Dump valves  

You will need one dump valve on your non-dominant shoulder (usually left) so that you can release gas by lifting your non-dominant arm and control the dump valve with your dominant arm. The dump valve should have adjustable sensitivity between full manual control and automatic release.
  
Do you need ankle dump valves on a drysuit? Some manufacturers pander to the fears of new drysuit divers by adding ankle dump valve. These either cause unwanted gas dumps if set to automatic release or, conversely, are set to manual but are too far away to reach if needing to dump gas trapped in the feet and legs to avoid an uncontrolled ascent.  Such fears are misconceived and easily addressed with the most basic drysuit training and experience.  
Elastic suspenders and crotch strap 

A properly fitting drysuit will be longer than you are to allow for movement in the hips and joints (known as “telescoping”). Elastic suspenders and crotch strap keep the extra length around the hips tight and clean while still allowing the necessary range of movement.  Elastic suspenders are also used to keep the drysuit half-dressed on the surface.  
Thigh pockets 

Keeping your rigging clear and unobstructed requires that most accessories are put away in a thigh pocket.  It is difficult to manage your equipment by feel in an emergency if there are finger spools and backup lights dangling everywhere and clogging up your d-rings. 
A good drysuit will have both left and right thigh pockets with integrated d-rings for attaching equipment.  Anything in your pocket not secured to a d-ring will be lost when you pull out your equipment.  
Boots vs socks 

Light built-in boots are robust and hard to damage, they are the preferred solution for most applications.  Dry-socks are easily damaged and require you to wear external boots or closed foot fins.  For either option, 3mm | 0.118in crushed neoprene is the best option, being soft and comfortable and not changing buoyancy and thermal characteristics much with depth (which does happen with 5mm | 0.197in neoprene).  

Front-zipper vs back-zipper 

Front-zipper design allows the user to don the suit without assistance and are preferred over back-zipper designs.  Both front and back-zipper designs should also include a cover flap to protect the zipper from sand and dirt, as well as preventing equipment from rubbing against the zipper teeth. 
Plastic vs brass zipper 

Modern polyurethane zippers are not easily damaged and maintain a smooth action over time (without degradation and tearing of surrounding material which occurs with the old style brass zippers).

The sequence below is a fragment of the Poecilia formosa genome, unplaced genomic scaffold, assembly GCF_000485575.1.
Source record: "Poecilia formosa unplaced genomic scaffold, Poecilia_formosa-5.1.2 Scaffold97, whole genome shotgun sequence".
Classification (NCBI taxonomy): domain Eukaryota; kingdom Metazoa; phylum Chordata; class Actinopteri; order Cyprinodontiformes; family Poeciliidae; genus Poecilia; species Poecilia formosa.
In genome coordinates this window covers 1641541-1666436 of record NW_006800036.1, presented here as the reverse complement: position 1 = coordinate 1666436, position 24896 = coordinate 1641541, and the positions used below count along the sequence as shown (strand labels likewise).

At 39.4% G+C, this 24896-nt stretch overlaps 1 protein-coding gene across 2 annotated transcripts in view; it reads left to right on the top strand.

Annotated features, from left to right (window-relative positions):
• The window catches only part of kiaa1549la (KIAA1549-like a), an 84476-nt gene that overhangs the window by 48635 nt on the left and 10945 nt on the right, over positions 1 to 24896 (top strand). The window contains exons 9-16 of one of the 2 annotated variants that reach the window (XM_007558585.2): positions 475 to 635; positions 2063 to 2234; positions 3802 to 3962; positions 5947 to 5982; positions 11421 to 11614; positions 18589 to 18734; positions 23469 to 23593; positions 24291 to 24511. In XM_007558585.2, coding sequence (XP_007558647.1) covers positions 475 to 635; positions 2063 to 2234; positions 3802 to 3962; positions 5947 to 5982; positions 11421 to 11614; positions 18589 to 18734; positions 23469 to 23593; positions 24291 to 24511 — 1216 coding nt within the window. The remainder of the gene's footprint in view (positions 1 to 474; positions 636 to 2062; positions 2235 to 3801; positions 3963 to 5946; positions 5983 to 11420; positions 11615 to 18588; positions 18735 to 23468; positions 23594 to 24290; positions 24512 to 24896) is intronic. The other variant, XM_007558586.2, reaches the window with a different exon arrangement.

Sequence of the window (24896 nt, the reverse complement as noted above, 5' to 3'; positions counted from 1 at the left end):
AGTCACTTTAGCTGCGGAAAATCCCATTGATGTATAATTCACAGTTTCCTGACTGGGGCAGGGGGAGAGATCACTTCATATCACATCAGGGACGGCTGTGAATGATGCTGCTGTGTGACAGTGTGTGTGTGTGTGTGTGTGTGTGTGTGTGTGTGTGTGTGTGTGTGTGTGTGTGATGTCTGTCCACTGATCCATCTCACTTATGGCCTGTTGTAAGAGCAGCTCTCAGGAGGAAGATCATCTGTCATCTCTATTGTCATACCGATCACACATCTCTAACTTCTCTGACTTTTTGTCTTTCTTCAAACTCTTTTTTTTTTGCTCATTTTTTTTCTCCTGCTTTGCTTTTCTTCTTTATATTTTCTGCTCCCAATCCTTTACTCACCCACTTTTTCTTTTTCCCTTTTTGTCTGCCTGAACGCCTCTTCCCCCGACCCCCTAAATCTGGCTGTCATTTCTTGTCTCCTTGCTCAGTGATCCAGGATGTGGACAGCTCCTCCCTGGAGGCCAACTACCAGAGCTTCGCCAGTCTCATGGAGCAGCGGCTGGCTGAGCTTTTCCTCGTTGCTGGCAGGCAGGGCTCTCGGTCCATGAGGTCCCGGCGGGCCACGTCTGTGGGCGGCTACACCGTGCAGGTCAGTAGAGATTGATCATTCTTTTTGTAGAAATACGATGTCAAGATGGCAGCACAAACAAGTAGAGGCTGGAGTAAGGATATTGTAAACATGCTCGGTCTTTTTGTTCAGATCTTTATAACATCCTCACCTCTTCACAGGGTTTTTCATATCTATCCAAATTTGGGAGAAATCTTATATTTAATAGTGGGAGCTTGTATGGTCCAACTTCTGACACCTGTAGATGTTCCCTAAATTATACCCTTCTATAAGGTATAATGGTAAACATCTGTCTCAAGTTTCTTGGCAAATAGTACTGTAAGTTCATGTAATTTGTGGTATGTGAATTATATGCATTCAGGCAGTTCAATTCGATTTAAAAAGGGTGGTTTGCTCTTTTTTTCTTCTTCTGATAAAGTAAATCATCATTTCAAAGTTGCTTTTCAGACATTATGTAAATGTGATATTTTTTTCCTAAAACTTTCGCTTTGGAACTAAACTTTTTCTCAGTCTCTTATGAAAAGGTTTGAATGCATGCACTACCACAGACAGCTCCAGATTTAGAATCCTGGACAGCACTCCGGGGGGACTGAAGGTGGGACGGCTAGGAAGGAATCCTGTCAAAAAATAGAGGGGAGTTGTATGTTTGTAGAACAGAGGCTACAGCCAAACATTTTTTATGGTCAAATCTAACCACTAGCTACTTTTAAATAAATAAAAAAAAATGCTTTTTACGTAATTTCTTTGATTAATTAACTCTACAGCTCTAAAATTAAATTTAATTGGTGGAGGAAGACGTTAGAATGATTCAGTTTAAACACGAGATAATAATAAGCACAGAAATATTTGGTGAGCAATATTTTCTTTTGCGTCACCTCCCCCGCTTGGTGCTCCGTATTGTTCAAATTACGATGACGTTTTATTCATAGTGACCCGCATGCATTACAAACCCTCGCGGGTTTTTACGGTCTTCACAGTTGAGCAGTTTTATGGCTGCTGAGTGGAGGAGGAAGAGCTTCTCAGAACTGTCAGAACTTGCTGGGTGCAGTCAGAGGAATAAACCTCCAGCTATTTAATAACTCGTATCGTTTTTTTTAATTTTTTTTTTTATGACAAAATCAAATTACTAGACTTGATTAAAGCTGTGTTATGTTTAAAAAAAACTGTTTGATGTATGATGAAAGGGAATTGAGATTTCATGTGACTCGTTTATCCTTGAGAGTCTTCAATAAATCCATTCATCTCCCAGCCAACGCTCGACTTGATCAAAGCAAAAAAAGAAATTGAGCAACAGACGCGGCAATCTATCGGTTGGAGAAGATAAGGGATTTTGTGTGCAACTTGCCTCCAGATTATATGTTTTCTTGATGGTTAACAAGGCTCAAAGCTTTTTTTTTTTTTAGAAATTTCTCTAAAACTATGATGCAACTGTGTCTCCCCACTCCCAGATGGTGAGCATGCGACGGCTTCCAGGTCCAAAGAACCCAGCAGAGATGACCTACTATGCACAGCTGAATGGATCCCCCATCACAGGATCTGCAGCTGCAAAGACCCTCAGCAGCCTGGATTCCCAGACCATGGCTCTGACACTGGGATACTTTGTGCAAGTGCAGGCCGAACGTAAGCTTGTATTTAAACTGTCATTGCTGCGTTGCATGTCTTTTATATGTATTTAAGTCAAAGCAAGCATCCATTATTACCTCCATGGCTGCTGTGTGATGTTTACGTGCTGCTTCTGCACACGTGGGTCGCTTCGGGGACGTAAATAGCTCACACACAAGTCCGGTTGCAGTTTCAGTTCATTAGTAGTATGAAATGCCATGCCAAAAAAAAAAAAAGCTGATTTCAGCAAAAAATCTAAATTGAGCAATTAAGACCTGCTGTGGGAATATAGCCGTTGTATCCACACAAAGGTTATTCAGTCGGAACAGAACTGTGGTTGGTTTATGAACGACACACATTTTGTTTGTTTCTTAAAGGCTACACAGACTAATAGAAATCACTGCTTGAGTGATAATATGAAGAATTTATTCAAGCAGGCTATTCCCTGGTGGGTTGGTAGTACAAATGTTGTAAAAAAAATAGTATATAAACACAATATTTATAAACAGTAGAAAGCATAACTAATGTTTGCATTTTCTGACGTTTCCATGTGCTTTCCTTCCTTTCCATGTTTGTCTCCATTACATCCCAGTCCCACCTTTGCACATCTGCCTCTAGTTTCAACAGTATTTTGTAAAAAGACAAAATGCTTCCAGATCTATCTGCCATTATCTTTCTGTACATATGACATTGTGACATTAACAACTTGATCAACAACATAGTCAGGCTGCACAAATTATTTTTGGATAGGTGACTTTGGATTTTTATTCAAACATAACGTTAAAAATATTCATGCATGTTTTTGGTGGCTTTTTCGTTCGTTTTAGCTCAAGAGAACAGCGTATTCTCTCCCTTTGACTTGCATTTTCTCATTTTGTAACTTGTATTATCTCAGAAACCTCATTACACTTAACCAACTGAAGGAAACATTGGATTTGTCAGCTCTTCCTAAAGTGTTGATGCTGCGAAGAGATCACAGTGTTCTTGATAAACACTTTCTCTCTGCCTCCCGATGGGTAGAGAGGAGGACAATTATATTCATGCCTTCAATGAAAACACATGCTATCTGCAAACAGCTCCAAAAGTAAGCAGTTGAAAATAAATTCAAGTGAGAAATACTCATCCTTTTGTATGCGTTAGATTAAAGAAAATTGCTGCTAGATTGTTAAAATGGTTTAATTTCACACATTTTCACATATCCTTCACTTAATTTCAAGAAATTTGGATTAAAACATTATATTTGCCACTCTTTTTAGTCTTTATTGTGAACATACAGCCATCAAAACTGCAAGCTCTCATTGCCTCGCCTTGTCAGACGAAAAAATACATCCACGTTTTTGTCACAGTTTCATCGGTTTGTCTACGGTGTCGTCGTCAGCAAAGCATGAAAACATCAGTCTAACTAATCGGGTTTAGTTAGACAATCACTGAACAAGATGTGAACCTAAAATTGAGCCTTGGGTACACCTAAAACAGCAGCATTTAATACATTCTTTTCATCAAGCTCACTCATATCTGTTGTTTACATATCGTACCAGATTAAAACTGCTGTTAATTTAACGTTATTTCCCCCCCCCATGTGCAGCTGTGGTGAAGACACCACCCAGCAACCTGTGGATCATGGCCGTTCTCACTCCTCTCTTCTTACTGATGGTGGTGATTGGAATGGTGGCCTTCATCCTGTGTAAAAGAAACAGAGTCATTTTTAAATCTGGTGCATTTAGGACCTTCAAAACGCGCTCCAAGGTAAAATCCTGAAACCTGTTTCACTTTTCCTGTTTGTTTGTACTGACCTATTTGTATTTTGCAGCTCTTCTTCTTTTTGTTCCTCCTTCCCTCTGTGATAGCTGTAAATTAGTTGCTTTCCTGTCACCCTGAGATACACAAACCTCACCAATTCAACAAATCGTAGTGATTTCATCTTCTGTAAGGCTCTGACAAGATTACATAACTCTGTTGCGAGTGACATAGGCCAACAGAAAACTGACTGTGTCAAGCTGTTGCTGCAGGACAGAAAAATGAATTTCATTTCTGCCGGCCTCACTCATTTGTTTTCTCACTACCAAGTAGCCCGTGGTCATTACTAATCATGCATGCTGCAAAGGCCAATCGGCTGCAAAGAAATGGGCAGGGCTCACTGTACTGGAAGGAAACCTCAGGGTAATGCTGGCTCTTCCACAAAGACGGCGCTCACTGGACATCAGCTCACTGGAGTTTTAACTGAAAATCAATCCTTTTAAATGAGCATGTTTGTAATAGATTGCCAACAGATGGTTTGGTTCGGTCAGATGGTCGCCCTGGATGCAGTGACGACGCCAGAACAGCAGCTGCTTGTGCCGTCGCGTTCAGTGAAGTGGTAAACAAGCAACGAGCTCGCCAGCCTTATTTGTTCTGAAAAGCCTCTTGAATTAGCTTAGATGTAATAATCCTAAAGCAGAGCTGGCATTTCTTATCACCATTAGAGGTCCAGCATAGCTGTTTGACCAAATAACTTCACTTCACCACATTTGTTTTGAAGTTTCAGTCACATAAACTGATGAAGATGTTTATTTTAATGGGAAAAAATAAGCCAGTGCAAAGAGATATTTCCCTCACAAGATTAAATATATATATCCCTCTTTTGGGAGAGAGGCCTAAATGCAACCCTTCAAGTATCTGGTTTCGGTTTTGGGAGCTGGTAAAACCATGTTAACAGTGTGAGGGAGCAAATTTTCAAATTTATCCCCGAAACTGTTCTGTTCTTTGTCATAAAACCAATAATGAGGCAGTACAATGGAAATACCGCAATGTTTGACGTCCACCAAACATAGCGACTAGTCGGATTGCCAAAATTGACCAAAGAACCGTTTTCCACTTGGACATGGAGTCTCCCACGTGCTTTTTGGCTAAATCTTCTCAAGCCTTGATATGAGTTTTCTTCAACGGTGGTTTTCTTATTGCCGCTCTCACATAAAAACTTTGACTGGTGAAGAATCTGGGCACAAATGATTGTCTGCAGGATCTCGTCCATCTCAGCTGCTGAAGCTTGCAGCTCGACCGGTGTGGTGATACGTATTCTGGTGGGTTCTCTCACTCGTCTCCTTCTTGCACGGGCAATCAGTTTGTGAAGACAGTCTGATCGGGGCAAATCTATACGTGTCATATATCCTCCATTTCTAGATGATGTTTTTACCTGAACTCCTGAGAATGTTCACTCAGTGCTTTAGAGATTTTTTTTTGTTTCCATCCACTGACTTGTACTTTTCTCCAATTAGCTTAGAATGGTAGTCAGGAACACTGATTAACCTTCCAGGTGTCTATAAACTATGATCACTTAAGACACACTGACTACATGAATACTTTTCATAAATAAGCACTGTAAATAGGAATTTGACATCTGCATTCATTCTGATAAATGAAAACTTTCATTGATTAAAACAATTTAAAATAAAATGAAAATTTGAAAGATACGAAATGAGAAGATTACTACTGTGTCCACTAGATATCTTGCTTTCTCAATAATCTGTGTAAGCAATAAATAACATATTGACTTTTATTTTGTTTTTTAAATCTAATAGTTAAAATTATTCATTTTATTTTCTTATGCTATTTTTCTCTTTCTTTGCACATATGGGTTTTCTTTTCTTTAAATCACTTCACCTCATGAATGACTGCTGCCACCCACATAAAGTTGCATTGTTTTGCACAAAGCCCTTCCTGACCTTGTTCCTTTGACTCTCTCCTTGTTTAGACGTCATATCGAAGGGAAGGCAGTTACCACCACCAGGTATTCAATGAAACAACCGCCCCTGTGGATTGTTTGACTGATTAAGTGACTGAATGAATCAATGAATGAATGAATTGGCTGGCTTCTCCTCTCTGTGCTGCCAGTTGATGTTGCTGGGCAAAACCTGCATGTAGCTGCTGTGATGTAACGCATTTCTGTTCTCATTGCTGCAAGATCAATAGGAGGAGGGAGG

A plastic t-bar slider allows for ease of gripping in gloves or mittens.   

Pee valves 


Deciding between unbalanced vs balanced pee valves. Balanced pee valves equalise the pressure difference between the valve system and the ambient water pressure, avoiding a squeeze.
 
A good pee valve will have a check valve to avoid reverse flow of outside water into the system (which can otherwise cause extreme discomfort and urinary tract infections).  
The pee valve is usually located on an inner thigh to avoid catching on equipment or the environment.  The urination tube can be cut to length depending on the diver’s personal preference for routing up the leg directly to the catheter/she-pee or routing up the leg and down the stomach.
 
Pee valves are essential for comfort especially as your dives become longer. 
Undergarments 

Shell-type drysuits keep you dry not warm. They do not offer thermal protection on their own and you will require separate undergarments suitable for the water temperature.   
Undergarments keep the diver warm by providing a layer of insulation in the air space between the diver’s body and the drysuit.   
Undergarments are measured in weight using either of the two terms - grams or weight. A 200g undergarment is also referred to as a 200 weight (Wt) undergarment. This weight is a measure of grams of fabric per square meter. The heavier the undergarment, the warmer it is considered.  
Undergarments work best when layering is used. A thin base layer against the skin acts as a wick to remove sweat and keep the main heavier layer dry.  Cotton is not suitable as a base layer because it absorbs and retains sweat prematurely chilling the diver.  Base layers should be polypropylene or a variant of this type of thin fabric.  

How to make sure a drysuit fits properly 

A drysuit which is too small will be uncomfortable and restrict range of movement. A drysuit which is too large will be uncomfortable, may require extra weight to achieve neutral buoyancy, and will be harder to manage underwater.  
To test whether a drysuit fits properly, perform the following test in the undergarments you will wear with the drysuit: 
  1. Raise your arms as high as you can above your head, one at a time, then both together; 
  2. Touch the back of your neck (as if grabbing the cylinder valve) with each hand, then with both hands at the same time; 
  3. With feet flat on the floor and shoulder width apart squat down, bending hips and knees, until resting on your haunches;  
  4. Touch your toes with both hands, bending at the waist; 
  5. Kneel down with one leg raised as if in a lunge, try with each leg; and 
  6. Stand with legs at twice shoulder width apart to make sure the crotch is the right height (if too low then the movement will be restricted).  
 
If any of these movements are restricted then the drysuit is too small. 
If during these movements there remains excessive folds in the part of the drysuit being extended then the drysuit may be too large while in those undergarments. 
Drysuits are more forgiving then wetsuits when they are too large.  Once in the water then compression of the air space will pull a drysuit in close to the undergarments. Usually a diver will own a single drysuit used with a mix of light and heavy undergarments, and accepts there will be some excess bagginess with the lighter undergarments.